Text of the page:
(there have been a lot of emotions during this season, not liking or accepting what is happening, trying to fing ways to cheat it or defeat it…all of which can lead to distress).

Maybe Moral Distress is more about me violating the basic idea of “this is not the way things should be.”  Faith tells us that all things are restored in the end.  But there is a thing called Holy Discontent.  Sometimes, we can’t wait for the end, we want them fixed now.  If I do fix them, that must be handled carefully.  I must make sure I am working on behalf of God, not impersonating him.  Now, if I do not fix them, then I think it’s my fault or God’s fault.  Neither of those ideas may be the case.  But this could drive me to distress.


In the medical profession (or the ministry), there are two ways to deal with Moral distress is to either ignore it (which never works out) or just constantly carry two buckets.  The buckets of situations I like and the bucket of ones that I didn’t like.  If you don’t balance the two, or refuse to look at what is in them, then distress can develop. When you are told to do something or are ordered to do something.  The best way to approach this is to simply say “this is my job, it’s my duty.”  Medical professionals and military are often put in situations where you have to do something that doesn’t seem right. In the military, law enforcement and I would assume in the medical community, there is the realization that the stuff isn’t going away.  But there should be an acknowledged need for counseling and discussion.  Without a decompression time, this will lead to moral distress.”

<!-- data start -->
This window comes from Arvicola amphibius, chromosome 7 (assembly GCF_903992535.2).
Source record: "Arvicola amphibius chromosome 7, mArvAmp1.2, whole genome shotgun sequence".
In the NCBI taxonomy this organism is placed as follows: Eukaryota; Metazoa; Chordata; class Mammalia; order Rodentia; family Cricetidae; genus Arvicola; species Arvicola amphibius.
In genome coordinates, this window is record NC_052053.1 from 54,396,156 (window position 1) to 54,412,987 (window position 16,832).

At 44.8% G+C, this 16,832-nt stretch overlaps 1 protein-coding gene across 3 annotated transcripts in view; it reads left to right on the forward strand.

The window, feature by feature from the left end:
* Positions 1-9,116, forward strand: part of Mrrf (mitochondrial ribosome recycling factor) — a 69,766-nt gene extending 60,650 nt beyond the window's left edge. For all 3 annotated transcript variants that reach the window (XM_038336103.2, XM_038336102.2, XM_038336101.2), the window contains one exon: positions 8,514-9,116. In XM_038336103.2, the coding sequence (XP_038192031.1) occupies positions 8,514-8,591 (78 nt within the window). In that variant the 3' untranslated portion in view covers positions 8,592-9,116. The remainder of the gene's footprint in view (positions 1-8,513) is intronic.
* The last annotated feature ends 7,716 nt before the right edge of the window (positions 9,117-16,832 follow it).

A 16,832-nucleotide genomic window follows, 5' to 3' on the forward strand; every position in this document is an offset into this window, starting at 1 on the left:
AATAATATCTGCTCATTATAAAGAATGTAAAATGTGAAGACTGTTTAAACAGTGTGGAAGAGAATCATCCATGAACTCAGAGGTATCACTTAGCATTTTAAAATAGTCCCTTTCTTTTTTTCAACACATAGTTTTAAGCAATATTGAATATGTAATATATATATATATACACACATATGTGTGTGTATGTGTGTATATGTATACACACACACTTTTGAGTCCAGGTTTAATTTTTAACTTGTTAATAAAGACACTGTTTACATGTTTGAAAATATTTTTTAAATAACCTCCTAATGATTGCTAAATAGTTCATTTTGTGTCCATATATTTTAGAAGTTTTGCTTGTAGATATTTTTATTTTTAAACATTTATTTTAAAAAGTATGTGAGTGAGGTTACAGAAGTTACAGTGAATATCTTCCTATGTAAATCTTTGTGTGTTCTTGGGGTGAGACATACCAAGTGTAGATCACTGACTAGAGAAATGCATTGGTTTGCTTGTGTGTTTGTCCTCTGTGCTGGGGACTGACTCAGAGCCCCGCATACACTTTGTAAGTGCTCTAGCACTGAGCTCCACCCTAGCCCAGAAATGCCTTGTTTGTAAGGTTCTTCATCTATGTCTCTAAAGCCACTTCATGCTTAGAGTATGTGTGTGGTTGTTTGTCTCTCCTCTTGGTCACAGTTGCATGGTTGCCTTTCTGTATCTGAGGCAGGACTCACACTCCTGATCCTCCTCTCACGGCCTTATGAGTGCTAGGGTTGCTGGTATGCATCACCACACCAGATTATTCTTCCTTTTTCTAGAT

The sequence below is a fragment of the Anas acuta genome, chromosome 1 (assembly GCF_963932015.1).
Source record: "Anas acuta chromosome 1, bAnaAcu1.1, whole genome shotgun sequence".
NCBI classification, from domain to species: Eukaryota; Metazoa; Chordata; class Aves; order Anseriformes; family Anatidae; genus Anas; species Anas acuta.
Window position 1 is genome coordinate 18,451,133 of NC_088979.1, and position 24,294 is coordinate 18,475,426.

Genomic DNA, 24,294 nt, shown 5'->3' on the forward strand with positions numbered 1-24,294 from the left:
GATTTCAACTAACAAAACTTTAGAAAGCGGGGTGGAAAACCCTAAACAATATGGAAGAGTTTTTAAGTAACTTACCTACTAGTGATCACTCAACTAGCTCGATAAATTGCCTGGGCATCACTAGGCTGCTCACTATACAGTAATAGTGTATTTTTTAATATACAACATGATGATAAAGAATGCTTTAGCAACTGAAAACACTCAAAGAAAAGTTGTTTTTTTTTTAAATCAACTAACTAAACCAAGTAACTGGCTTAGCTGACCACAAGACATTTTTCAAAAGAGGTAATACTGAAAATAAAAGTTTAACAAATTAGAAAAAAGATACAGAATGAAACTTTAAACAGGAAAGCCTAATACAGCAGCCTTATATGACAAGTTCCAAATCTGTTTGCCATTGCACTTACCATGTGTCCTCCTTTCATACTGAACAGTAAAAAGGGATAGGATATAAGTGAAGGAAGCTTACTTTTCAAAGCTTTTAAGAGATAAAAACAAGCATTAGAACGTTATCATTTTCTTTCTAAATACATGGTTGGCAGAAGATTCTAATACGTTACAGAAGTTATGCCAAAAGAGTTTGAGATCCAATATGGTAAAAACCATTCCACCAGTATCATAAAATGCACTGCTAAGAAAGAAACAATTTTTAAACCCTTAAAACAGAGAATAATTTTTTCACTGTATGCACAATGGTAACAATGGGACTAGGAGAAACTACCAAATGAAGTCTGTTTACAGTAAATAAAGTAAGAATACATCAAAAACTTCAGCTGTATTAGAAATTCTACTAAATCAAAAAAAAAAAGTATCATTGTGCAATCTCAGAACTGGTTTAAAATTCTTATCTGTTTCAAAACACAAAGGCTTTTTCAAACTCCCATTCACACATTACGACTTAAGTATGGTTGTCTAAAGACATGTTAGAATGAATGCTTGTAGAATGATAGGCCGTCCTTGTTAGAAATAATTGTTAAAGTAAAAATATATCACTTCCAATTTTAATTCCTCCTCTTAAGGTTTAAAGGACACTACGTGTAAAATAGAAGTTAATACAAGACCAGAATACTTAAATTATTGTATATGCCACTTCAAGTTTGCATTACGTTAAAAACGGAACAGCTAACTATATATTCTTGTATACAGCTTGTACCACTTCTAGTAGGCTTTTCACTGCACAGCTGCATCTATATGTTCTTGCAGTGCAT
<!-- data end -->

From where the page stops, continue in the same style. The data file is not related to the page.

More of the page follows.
That was my full answer. And I felt pretty good about what I wrote down a year ago. But deep within my answer is something I needed to read for myself today. Distress is the word I have been swimming in for a few weeks, a few months actually. We want things to change, to stop, to start again, go back to normal. And the moment you think you have gotten out of the water, the waves come and pull you back in.

More than once, I have found myself asking “What are we doing? And why are we doing it?” More than once I have noticed that I am not carrying the two buckets. If I am, one is way more full thant the other. Sometimes there is just the one bucket of bad stuff and it is super heavy and it throws me, throws all of us off balance.